This shot suggests an answer; blue collar workers, deep in the working spaces of the ship, arguing with their female boss  – who overrules them. The fact that Parker is played by Yaphet Kotto fresh here off his turn in Blue Collar as a working stiff betrayed by both bosses and union gives added weight, as does the casting of Harry Dean Stanton, the Eternal American Working Stiff. As we discover later, this crew has been thrown to the xenomorphic wolves by The Company, faceless representative of capitalism (and the only entity that appears in every single one of the Alien series, fact fans) putting this firmly in the realm of corporate conspiracy thrillers so beloved of the 1970s. So that’s pretty clear cut, right? Alien with its female lead and working class characters is progressive: SF wins out over horror, right?


Look again. These guys are going to end up dead. Obviously they have to end up dead because this is a horror movie but just like libidinous teens in a slasher movie they have to deserve it. Parker and Brett’s sin? Well. We could examine their rejection of the patriarchal authority figure – seriously, find me one moment when they treat Dallas anything like a Captain – which is pretty much a cornerstone of the Gothic tradition. In all Gothic literature it is the breakdown of authority that allows the invasion of the ‘other’; Kane allows his greed to push him too far; Ash ignores the rules to allow the infected Kane back aboard. So is this insubordination their original sin? But I think it’s a lot simpler than that: they don’t know their place. They’re jumped up worker bees who, in the final analysis will be devoured by the Alien while the patrician officer class escapes. Even in this moment the steam we see blowing out of the corners of the frame are fake, engineered by Parker to drive Ripley out of ‘their’ space.

Ah, Ripley. Surely she is the proof that this film embraces the brave new world of feminism? No; remember, this is the Ripley of Alien, not the uber-Mum matriarchal badass of Aliens. Ripley survives by ignoring any female impulse and by taking on the mechanical plot driven actions of the male action star. Only at the very end is there the implication of something else where she literally penetrates the Alien with a whacking great big harpoon: but even then she is leered over by the camera in her vest and pants before she can don the asexual suit of an astronaut again.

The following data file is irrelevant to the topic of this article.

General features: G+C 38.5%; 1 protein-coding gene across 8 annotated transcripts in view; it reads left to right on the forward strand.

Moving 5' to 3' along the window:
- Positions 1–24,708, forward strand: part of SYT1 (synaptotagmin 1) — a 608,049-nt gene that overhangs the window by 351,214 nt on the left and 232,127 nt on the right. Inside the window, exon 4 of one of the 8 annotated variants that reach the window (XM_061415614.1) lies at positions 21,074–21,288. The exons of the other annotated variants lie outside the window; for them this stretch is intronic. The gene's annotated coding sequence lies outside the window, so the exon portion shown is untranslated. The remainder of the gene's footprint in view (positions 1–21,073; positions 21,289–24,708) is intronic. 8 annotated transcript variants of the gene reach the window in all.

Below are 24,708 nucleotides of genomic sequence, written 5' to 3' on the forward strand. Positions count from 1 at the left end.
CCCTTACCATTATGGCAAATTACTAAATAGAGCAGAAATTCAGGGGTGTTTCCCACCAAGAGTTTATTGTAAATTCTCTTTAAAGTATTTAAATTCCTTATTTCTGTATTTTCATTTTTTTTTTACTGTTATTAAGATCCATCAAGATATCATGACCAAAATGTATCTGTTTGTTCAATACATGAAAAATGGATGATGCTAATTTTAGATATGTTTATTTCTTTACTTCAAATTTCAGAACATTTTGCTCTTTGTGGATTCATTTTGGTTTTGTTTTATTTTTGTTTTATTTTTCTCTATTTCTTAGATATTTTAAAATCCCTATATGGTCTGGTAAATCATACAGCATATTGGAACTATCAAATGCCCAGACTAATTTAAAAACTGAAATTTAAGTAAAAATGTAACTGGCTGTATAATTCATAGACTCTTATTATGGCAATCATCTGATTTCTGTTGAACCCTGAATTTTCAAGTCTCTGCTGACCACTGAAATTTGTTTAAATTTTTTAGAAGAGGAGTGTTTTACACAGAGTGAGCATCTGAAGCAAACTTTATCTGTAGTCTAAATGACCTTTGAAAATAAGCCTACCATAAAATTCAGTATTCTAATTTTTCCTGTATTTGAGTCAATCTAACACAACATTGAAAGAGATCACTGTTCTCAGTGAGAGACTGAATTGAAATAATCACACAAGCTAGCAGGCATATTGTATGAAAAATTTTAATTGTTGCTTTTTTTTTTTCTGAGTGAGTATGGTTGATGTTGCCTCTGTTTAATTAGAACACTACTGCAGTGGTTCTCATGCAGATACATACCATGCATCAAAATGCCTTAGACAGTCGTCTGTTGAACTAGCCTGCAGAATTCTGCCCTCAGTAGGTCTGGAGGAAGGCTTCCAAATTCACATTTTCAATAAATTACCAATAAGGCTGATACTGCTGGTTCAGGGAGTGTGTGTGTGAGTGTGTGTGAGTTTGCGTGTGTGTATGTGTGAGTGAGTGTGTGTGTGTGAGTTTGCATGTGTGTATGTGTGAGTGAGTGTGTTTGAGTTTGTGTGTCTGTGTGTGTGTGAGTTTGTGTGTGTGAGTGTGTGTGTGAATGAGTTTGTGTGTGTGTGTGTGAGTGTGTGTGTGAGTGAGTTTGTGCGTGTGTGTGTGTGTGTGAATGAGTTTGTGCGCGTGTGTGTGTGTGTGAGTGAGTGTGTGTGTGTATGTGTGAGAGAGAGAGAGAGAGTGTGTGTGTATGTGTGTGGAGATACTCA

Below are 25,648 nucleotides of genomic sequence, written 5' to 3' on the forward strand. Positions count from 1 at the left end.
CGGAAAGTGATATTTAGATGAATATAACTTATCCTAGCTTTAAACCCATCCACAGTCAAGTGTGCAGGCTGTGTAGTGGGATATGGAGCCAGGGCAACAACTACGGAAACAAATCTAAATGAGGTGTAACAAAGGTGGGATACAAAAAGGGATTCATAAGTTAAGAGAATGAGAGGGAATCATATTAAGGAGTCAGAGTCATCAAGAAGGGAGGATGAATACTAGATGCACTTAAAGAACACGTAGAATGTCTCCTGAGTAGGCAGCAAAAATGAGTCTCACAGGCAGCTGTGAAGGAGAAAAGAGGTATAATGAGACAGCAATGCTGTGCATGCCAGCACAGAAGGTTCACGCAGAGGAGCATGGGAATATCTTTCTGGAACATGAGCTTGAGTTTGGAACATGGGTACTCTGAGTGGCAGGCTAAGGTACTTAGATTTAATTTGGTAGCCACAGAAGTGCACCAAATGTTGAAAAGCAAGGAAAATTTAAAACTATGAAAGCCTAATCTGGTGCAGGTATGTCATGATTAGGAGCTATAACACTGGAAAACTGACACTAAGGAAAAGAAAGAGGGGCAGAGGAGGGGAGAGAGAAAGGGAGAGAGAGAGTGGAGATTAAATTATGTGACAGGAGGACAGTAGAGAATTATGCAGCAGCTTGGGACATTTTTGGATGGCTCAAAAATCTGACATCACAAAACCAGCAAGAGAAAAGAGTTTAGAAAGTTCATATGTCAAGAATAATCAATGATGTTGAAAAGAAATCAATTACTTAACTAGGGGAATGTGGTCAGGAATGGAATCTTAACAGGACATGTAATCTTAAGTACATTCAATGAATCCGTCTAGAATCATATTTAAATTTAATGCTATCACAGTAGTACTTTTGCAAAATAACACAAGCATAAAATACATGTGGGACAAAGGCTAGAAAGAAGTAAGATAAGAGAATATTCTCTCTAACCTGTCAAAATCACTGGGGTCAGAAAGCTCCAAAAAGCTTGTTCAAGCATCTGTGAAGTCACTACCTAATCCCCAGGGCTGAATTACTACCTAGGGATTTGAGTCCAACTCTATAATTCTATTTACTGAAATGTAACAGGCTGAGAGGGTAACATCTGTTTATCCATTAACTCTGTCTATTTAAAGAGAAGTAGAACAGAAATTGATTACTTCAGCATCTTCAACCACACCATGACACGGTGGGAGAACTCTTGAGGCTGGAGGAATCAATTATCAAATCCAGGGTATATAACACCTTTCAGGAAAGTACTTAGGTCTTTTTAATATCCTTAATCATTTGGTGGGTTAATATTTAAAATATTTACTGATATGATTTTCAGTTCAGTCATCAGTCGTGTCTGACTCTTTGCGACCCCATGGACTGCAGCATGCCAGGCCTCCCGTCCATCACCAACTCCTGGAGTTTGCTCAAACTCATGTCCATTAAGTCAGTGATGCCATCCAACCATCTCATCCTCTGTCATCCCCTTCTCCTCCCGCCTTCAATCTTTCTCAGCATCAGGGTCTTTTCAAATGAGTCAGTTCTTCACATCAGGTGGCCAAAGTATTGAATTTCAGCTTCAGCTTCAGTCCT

When I think of Alien, I think of the enclosed spaces and the working stiffs. I think of Yaphet Kotto and Harry Dean Stanton. Yet I have to remember that they do not die to make a Marxist point about the evils of capitalism – beyond the facile subplot about the Company trying to capture the alien. They die because they do no respect that natural order of things. And in their deaths they act as a reminder to me that, like the Alien itself, the horror genre is a perfectly evolved machine. If you cross breed it with any other genre it will devour its sibling and emerge on top.

You have to admire its purity.

 Herbert West – when he’s not reanimating the dead – teaches at a secondary school in the north of England. He is the host of the Trial of a Timelord podcast which can be found on Twitter at @WhoTrial

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1 Comment

  1. What a load of tosh about the male gaze that is. What on Earth is wrong with leering at Sigourney? She gets paid plenty of money, doesn’t she? More than actual working stiffs, I’m sure.